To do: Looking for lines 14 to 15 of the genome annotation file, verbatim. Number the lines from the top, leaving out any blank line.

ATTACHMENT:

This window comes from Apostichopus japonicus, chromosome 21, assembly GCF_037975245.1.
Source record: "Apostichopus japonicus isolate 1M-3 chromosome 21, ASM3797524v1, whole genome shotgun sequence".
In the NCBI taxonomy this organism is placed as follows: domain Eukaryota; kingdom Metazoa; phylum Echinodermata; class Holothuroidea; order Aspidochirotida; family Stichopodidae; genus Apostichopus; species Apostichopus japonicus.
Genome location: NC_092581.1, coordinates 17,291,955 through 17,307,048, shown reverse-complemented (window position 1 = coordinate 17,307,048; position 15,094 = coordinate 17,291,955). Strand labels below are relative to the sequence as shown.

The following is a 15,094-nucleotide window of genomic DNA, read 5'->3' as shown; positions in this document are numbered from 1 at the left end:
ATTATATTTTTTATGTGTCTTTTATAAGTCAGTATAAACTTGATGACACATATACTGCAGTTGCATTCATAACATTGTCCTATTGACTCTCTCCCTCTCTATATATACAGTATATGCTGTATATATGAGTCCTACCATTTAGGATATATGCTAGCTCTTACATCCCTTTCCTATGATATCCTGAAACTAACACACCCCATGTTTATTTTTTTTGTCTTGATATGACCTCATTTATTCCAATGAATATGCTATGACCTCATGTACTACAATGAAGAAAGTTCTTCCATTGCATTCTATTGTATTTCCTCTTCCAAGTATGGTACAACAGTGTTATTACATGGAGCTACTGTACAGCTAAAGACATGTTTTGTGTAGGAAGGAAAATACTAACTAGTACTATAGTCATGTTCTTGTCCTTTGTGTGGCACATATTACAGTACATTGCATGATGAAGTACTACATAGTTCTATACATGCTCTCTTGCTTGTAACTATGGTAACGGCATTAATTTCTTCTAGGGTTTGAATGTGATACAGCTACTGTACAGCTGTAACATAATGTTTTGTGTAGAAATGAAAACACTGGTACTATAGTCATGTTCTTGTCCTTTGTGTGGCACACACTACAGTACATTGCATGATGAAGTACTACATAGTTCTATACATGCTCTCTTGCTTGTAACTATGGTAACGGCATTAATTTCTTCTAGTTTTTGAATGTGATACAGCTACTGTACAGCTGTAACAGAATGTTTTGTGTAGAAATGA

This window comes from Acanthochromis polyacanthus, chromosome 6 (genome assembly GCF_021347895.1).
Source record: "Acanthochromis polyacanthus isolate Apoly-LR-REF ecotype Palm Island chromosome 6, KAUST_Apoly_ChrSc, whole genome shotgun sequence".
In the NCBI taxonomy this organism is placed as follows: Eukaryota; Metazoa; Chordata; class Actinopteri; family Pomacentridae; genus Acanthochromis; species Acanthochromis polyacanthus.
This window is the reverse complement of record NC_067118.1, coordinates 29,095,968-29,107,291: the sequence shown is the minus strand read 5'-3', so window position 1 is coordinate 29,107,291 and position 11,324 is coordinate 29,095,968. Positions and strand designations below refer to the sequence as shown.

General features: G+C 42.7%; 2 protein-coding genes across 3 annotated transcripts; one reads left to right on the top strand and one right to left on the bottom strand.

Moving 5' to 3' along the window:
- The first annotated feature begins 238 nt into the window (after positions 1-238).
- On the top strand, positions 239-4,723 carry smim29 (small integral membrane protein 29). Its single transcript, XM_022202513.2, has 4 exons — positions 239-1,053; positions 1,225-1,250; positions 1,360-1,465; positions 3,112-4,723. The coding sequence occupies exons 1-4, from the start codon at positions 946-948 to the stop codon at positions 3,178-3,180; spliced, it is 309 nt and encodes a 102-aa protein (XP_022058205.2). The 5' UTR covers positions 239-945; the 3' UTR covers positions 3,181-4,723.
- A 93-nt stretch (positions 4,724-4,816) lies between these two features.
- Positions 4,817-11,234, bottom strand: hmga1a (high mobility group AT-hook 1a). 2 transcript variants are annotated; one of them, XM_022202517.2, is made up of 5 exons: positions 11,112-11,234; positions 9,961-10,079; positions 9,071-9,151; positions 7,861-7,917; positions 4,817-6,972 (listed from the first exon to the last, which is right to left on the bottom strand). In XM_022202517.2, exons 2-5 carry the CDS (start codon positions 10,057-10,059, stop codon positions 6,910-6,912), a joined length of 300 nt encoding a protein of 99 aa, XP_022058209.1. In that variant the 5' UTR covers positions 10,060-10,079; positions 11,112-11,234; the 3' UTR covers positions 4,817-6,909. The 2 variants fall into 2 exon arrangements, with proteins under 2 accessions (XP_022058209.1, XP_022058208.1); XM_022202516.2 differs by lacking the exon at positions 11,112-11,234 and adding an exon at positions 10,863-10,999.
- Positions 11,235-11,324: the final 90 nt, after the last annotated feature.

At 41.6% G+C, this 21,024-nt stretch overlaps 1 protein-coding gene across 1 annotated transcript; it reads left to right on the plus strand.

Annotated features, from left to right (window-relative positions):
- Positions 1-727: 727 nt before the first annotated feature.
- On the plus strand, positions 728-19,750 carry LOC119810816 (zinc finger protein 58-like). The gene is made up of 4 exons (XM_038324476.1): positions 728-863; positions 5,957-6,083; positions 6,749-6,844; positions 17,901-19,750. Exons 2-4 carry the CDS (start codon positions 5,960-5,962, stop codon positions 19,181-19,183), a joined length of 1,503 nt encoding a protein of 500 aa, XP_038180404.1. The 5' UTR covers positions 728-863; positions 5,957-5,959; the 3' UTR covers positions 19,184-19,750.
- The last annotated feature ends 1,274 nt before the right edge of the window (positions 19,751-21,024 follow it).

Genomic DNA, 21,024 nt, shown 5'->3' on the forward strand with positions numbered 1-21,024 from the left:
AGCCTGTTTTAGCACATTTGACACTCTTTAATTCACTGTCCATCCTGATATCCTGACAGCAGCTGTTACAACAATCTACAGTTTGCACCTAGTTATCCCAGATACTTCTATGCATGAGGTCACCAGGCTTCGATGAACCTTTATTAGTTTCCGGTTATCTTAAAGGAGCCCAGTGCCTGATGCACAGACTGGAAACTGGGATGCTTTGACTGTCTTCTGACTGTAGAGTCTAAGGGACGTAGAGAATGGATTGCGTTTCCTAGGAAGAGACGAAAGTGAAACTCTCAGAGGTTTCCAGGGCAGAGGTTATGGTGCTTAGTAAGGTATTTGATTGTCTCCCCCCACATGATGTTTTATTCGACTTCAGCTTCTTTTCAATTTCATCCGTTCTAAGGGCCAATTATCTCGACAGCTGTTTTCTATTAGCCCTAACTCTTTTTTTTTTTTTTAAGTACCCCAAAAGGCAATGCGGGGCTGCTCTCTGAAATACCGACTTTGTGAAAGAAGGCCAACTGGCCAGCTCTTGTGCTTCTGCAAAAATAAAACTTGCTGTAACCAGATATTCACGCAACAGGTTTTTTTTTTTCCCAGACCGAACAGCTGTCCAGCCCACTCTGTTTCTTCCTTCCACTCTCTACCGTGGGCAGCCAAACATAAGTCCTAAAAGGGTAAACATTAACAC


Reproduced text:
- On the top strand, positions 239-4,723 carry smim29 (small integral membrane protein 29). Its single transcript, XM_022202513.2, has 4 exons — positions 239-1,053; positions 1,225-1,250; positions 1,360-1,465; positions 3,112-4,723. The coding sequence occupies exons 1-4, from the start codon at positions 946-948 to the stop codon at positions 3,178-3,180; spliced, it is 309 nt and encodes a 102-aa protein (XP_022058205.2). The 5' UTR covers positions 239-945; the 3' UTR covers positions 3,181-4,723.
- A 93-nt stretch (positions 4,724-4,816) lies between these two features.